ANKARA – Turkish Prime Minister Recep Tayyip Erdogan charged Wednesday that the detention of dozens of people in a high-profile graft probe was an “ugly” operation against his government.
Several dozen police chiefs have been sacked in the wake of the dawn raids on Tuesday that led to the detention of 51 people, including the sons of three ministers and several top business leaders, sending shock waves through Turkey’s political establishment.
The operation has exposed deep fractures in Erdogan’s traditional support base, particularly a bitter feud between his government and an influential Muslim cleric who wields considerable clout in the police and the judiciary.
Political tensions are running high in Turkey ahead of a series of elections starting next year that will pose a key test for Erdogan after the antigovernment unrest in June.
Erdogan branded the graft probe an “ugly operation” against the government. “We will not allow political plotting,” he told reporters in Ankara. “Nobody has the right to darken the future of this country.”
Erdogan said police chiefs had been removed from their posts because they were using their positions for abusing power, and warned that more could follow in other cities. At least 16 police chiefs in Istanbul and 18 in Ankara had been sacked, local media reported. Those detained are suspected of numerous offenses including accepting and facilitating bribes for development projects and securing construction permits for protected areas in exchange for money, as well as gold smuggling and money laundering, according to press reports.
Among the suspects are the sons of Interior Minister Muammer Guler, Economy Minister Zafer Caglayan and Environment Minister Erdogan Bayraktar along with the chief executive of state-owned Halkbank, Suleyman Aslan, and construction tycoon Ali Agaoglu.
Police also seized $4.5 million in cash hidden in shoe boxes in Aslan’s home, the Dogan News Agency reported, citing judicial sources.
“We believe our ministers are innocent,” Deputy Prime Minister Bulent Arinc said, adding that the government was ready to dismiss them if necessary.
For his part, Erdogan pledged the government would take “necessary steps when needed.”
According to press reports, one probe centers on Azerbaijani businessman Reza Zarrab, who is suspected of bribery to disguise illegal gold sales to Iran via Halkbank.
Feud with influential Muslim cleric
Arinc branded the police operation a “psychological war” against Erdogan’s Justice and Development Party (AKP) but he did not specify who was behind the “very planned” campaign.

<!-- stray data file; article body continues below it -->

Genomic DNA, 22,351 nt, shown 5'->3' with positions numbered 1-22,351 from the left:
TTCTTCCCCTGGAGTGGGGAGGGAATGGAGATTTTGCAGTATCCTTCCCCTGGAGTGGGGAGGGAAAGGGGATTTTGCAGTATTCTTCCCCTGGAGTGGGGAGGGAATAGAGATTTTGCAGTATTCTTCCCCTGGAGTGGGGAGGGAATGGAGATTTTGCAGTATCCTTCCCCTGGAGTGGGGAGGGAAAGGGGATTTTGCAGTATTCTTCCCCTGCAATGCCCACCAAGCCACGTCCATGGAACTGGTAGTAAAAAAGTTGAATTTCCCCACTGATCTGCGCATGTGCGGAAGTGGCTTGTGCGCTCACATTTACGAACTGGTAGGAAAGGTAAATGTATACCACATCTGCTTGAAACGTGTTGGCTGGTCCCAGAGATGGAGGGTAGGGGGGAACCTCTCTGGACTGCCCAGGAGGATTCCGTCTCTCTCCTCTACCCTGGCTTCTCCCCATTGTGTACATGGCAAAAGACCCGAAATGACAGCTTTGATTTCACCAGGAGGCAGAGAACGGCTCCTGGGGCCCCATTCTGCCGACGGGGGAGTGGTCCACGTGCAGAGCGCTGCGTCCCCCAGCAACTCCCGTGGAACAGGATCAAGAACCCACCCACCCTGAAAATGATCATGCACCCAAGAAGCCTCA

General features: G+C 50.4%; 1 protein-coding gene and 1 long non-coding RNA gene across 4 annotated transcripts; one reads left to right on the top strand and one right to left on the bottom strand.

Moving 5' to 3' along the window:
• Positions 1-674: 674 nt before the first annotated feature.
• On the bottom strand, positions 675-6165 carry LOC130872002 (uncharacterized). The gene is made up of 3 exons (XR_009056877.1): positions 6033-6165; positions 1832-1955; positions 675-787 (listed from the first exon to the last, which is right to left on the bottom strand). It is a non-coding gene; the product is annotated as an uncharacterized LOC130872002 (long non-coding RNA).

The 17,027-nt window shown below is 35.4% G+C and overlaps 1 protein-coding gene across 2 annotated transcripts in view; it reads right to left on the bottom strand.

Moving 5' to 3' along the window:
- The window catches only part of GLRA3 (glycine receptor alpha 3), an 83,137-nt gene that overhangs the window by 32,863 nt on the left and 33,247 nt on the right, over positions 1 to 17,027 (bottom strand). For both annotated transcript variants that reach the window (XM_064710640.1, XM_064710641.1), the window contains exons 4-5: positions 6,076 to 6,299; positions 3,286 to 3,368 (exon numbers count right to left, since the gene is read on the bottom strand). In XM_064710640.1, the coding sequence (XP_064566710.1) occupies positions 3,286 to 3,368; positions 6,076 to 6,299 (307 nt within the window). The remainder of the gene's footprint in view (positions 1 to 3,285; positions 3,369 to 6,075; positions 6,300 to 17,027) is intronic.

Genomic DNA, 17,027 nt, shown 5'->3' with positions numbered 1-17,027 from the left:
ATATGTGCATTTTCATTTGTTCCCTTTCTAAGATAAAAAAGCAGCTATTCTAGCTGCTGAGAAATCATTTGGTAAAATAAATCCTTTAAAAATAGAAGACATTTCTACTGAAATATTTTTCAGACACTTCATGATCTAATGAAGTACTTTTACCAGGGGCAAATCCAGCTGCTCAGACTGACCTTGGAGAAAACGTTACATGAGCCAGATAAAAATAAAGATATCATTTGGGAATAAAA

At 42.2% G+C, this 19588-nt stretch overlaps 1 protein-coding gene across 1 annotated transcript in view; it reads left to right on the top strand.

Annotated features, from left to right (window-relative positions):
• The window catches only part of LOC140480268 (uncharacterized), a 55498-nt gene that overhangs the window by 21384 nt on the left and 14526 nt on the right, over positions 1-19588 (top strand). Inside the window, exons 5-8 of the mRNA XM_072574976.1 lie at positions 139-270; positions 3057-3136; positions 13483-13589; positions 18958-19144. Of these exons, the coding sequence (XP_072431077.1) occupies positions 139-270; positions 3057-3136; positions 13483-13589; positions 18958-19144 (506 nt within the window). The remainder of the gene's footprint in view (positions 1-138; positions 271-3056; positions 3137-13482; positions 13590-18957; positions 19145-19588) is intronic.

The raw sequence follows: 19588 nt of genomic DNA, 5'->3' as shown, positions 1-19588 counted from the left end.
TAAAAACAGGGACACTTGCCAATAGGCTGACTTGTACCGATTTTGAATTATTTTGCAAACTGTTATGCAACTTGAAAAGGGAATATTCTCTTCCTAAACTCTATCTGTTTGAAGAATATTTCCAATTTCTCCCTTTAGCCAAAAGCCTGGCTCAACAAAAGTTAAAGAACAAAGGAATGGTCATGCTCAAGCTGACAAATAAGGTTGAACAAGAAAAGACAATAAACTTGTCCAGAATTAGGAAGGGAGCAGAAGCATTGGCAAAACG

The government has vowed to root out corruption, a chronic problem in Turkey, particularly in the booming construction industry.
But there is speculation it is linked to a very public dispute between Erdogan’s government and a former ally, the influential Muslim cleric Fethullah Gulen.
A lawyer for Gulen denied that he was not involved in the probe. “The honorable Fethullah Gulen doesn’t have anything to do with and has no information about the investigations or the public officials leading them,” Orhan Erdemli said in a statement carried out by the Dogan News Agency.
Gulen lives in exile in the United States, but his organization wields considerable influence in several arms of Turkey’s state apparatus including the police, secret services and the judiciary and also runs a network of private schools.
The Gulen movement was a key AKP supporter, helping it to win three elections in a row since it first took office in 2002.
But government plans unveiled last month to close down a network of private schools run by Gulen’s Hizmet movement appear to have shattered the alliance.
“It would not be wrong to see the latest bribery operation … as a new phase in the Gulen-government battle,” political analyst Rusen Cakir commented.
But the AKP said it would not bow to any threats. “The AKP takes its strength neither from dark forces, nor from the other side of the ocean, nor from dirty alliances,” AKP deputy leader Salih Kapusuz was quoted as saying by the Milliyet newspaper.
Signs of discord between Gulen and Erdogan emerged in 2012 over the role of Turkey’s spy chief Hakan Fidan and relations deteriorated during the mass protests that rocked the country in June.
The demonstrations bruised Erdogan’s image, highlighting concerns about what critics say is his increasingly authoritarian policies and efforts to impose his conservative Islamic values on society.
Although Erdogan remains the most powerful figure in Turkish politics, commentators say the feud with the Gulen movement has the potential to cause splits within his own party.
Erdogan and the AKP face key tests in local polls in March, a presidential ballot in August and legislative elections in 2015.